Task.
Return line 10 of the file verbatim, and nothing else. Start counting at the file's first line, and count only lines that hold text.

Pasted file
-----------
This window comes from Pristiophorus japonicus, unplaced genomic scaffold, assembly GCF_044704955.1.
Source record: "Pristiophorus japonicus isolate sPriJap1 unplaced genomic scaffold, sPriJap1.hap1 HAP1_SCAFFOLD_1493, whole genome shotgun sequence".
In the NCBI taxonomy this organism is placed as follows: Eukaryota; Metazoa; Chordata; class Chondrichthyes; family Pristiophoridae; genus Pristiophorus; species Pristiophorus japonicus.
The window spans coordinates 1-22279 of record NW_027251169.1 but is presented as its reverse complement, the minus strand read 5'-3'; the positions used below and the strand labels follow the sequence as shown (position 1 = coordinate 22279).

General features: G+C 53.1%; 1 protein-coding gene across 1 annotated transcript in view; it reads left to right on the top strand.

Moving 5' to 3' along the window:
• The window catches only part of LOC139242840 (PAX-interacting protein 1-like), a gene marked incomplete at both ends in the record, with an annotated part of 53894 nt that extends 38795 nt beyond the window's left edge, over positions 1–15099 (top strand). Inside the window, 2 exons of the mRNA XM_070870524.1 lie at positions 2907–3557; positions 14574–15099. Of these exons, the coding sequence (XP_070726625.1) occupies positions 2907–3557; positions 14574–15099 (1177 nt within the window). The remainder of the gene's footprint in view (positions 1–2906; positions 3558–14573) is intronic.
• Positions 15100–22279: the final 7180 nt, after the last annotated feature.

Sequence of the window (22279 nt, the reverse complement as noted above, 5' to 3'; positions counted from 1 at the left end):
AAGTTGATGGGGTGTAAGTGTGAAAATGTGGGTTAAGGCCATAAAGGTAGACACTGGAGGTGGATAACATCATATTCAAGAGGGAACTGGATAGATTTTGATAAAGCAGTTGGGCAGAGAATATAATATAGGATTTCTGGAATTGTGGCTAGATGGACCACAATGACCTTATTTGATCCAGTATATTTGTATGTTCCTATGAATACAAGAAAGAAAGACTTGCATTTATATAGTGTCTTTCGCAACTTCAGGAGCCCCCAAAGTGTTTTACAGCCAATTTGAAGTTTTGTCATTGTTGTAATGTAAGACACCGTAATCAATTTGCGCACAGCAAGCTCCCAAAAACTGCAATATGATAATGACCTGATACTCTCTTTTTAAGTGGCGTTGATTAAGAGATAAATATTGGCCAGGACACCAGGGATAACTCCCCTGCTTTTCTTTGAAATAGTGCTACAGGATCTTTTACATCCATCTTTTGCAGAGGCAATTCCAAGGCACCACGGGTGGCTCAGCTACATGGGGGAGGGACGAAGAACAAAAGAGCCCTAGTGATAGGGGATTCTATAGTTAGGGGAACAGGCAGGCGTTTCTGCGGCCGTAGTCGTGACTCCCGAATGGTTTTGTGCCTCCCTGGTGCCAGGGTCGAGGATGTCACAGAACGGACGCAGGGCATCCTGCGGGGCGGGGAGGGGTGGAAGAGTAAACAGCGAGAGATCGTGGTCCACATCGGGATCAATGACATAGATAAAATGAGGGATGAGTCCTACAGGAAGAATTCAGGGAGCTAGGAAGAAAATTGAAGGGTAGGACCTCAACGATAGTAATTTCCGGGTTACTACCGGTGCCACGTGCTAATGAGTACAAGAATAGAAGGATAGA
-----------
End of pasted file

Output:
AAGTTGATGGGGTGTAAGTGTGAAAATGTGGGTTAAGGCCATAAAGGTAGACACTGGAGGTGGATAACATCATATTCAAGAGGGAACTGGATAGATTTTGATAAAGCAGTTGGGCAGAGAATATAATATAGGATTTCTGGAATTGTGGCTAGATGGACCACAATGACCTTATTTGATCCAGTATATTTGTATGTTCCTATGAATACAAGAAAGAAAGACTTGCATTTATATAGTGTCTTTCGCAACTTCAGGAGCCCCCAAAGTGTTTTACAGCCAATTTGAAGTTTTGTCATTGTTGTAATGTAAGACACCGTAATCAATTTGCGCACAGCAAGCTCCCAAAAACTGCAATATGATAATGACCTGATACTCTCTTTTTAAGTGGCGTTGATTAAGAGATAAATATTGGCCAGGACACCAGGGATAACTCCCCTGCTTTTCTTTGAAATAGTGCTACAGGATCTTTTACATCCATCTTTTGCAGAGGCAATTCCAAGGCACCACGGGTGGCTCAGCTACATGGGGGAGGGACGAAGAACAAAAGAGCCCTAGTGATAGGGGATTCTATAGTTAGGGGAACAGGCAGGCGTTTCTGCGGCCGTAGTCGTGACTCCCGAATGGTTTTGTGCCTCCCTGGTGCCAGGGTCGAGGATGTCACAGAACGGACGCAGGGCATCCTGCGGGGCGGGGAGGGGTGGAAGAGTAAACAGCGAGAGATCGTGGTCCACATCGGGATCAATGACATAGATAAAATGAGGGATGAGTCCTACAGGAAGAATTCAGGGAGCTAGGAAGAAAATTGAAGGGTAGGACCTCAACGATAGTAATTTCCGGGTTACTACCGGTGCCACGTGCTAATGAGTACAAGAATAGAAGGATAGA